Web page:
Mara could hear Gene being held down by his mom in the other bedroom, his screams muffled by a pillow as Aunty Melody whacked his legs and back over and over again with her leather belt.
“So you tellin’ me Pastor Wilkins is a liar? You saying, My God is a liar?”
“I don’t know,” Mara said, “Please Grandma, I don’t know what you are talking about!”
“Pastor Wilkins told me today that you and Gene been holding hands and what not and kissing all over the church when no one was looking and doing all sorts of nasty devilish things and I will not have it, you understand me? I will beat the skin off you if you ever do anything like this again!”
“Why would he say that, Grandma?” Mara said, “Why would he say that, it just ain’t true! Gene is getting beat for nothing, it just ain’t true!”
It was the first time Grandma May ever hit Mara. She slapped her across the face like she was a stranger trying to rob her. Mara never wanted to feel like that again. She saw it happen to her mother all the time and her mother was so defeated. Maybe that was why she sent Mara to live with Grandma May in the first place. So she couldn’t be held responsible for ruining the golden girl.
“Pastor told me that God showed him, in a vision! God told him what you did, chile! God saw you, you can’t keep no damn secrets from God!”
They started saying things like, “God is not a man that he should lie.”
“Ask Gene!” Mara said, “Just ask him! He wouldn’t do nothing like that to me! I swear!”
“You stay in here for the night and think about what you did wrong. You better spend the whole night praying, Mara. I mean it. Ain’t nobody askin’ Gene nothing. You better start asking God to help you before it’s too late. Don’t you dare come out of this room!”
It was a simple mistake. Maybe Grandma heard, “Gene” but Pastor Wilkins must have said, “Mean.” He must have. God wouldn’t lie, Mara thought. If God lied about this, then he lied about everything, right? She asked herself.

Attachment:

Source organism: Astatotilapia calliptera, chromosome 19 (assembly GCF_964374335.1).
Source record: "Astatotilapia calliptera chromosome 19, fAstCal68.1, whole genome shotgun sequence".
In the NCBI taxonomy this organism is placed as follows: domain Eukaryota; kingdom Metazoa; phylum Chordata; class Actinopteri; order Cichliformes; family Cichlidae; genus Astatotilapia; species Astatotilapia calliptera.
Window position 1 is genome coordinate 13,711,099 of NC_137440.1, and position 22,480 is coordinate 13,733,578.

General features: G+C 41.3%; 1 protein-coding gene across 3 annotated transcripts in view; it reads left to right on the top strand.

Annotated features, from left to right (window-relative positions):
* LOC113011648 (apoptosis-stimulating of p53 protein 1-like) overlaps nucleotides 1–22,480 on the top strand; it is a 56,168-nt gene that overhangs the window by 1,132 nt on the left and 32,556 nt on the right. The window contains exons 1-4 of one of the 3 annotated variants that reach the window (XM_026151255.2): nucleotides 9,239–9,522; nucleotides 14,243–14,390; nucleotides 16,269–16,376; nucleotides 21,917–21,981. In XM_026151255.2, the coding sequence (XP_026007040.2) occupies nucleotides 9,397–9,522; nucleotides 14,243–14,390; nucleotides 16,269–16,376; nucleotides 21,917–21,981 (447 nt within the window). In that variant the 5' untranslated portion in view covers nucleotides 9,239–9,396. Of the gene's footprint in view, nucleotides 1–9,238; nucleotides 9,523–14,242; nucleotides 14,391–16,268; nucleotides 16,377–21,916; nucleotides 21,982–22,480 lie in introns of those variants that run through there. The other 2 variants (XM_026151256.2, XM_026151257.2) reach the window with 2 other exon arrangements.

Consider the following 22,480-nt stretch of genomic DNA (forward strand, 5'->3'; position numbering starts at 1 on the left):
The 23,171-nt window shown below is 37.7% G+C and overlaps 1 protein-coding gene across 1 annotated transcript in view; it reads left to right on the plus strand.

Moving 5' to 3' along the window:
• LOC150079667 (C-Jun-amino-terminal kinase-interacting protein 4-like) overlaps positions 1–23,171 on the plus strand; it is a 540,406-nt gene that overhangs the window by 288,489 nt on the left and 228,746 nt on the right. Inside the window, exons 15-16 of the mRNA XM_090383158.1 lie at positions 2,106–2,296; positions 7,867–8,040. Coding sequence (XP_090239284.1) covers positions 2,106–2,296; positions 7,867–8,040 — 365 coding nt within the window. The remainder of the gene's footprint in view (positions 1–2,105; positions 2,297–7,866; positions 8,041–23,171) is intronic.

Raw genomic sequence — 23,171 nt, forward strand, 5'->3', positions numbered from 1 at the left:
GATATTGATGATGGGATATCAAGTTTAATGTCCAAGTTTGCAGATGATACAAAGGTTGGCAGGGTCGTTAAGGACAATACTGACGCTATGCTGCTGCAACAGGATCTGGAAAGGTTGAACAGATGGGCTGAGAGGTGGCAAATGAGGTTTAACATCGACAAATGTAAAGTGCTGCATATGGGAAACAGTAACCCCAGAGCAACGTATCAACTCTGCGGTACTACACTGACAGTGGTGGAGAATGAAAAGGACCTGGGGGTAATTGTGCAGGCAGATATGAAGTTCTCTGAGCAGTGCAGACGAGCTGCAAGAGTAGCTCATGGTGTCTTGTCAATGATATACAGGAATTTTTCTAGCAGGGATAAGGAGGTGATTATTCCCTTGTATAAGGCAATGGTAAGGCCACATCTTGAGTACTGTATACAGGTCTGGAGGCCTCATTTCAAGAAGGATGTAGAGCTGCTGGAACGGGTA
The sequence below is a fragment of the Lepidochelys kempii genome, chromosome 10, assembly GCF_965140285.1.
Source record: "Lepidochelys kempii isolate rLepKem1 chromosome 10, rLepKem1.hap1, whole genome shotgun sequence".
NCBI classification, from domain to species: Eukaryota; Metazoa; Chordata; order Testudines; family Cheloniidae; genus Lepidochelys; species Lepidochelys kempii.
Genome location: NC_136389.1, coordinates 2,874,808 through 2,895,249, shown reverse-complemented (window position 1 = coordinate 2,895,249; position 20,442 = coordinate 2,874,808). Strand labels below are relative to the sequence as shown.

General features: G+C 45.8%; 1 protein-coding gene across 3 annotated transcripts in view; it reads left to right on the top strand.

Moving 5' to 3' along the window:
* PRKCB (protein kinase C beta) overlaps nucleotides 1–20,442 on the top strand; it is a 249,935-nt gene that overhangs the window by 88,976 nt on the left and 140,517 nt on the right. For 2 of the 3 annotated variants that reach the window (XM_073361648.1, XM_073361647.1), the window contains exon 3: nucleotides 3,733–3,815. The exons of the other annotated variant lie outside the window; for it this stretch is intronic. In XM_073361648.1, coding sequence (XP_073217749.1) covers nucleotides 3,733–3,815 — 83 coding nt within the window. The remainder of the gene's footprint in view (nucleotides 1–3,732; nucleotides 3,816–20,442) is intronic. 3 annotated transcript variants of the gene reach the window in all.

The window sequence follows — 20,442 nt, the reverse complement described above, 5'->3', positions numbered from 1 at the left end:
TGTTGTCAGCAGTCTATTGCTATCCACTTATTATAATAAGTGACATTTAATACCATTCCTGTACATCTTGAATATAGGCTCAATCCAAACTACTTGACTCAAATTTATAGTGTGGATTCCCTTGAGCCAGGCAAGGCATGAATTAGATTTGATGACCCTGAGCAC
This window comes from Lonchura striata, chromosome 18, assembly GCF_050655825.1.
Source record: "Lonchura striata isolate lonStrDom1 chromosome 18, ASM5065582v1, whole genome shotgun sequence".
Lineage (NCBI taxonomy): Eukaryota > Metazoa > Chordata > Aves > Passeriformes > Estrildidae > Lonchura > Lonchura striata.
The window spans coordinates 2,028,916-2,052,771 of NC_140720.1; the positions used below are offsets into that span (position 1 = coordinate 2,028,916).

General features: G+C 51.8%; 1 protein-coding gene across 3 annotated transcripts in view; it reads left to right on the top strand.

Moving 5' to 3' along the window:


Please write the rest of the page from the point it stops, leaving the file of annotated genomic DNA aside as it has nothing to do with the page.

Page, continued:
That next Sunday, Mara waited for Pastor Wilkins after church. She waited until everyone who needed a special prayer got one. Stood in line behind them so that she could talk to Pastor Wilkins, eye to eye. They always had to stay late anyway because Grandma May was the church treasurer and she had to make sure all the money got counted up for God, cause he couldn’t do it himself.
“Pastor, does God lie?”
“No, Mara, God is infallible. He does not make mistakes.”
“When God talked to you the other day about me what did he say? Please tell me what God said, I don’t ever want God to be mad at me.”
“Well, I was sitting back in my easy chair and God brought you on my heart. I closed my eyes and God showed me an image, a very disturbing vision, of you pretending that your little cousin Gene was your husband.”
“God showed you that? Are you sure, sir? Absolutely, sure?”
“Come on Mara, let’s pray.” Wilkins said, “Your grandmother has such high hopes for you.”
Turned out, Pastor Wilkins was mad at Grandma May for correcting his personal taxes showing that he owed $2,000 to the state.
Turned out, Pastor Wilkins was mad at Grandma May because she refused to buy his wife a $2,000 dollar dress as an offering a few months later.
Turned out, Pastor Wilkins didn’t have no vision from nobody’s god at all, his bad ass daughter, Louise had been caught with her pants down with Gene and to save herself, she told her father that Mara was the one with him and she saw it all. All Pastor Wilkins did was repeated it, just to hurt Grandma May’s feelings.
Grandma May would have been even more hurt if Mara didn’t go to this new church with her. Mara knew negotiation with Grandma May was out of the question but Gene- Gene was a risk taker. He didn’t seem to care what other people felt about him, or at least he didn’t show it. Mara was always jealous of that. But she wasn’t taking no chances in ever getting slapped again by anybody, ever.
Grandma May was still sore about the whole situation. She had trusted those people at that church. Pastor Wilkins had been her Pastor since 1978. He was the reason she had gotten saved in the first place. He was the only Pastor the whole family had ever known. But when Mara told Grandma May that she didn’t believe in god no more if god was a liar, May knew that she had to find a new church home, and fast. She couldn’t let her only granddaughter, the only one worth her weight in gold; get lead astray by a thieving con artist scoundrel, pretending to love the lord.
The family never talked about it again. No one discussed why they ever left that church for a new one. Mean wasn’t allowed to come over Aunty’s house after that because they didn’t go to the same church anymore. It was politics.
“Well if you ain’t goin’ Gene, you better high tail it outta here before Grandma May gets ready. I’ll meet you at the fair when we get back, okay?” Mara said, “And stay outta trouble til’ then!”
“Sometimes you have to do things that you don’t want to do, to get to what you do want,” Aunty Mandy Jean would tell the reporters far off into the future and she would happily tack on the end of herself praise that her first niece, Miss Mara Brown, got that little bit of life advice directly from her.
Church, it was.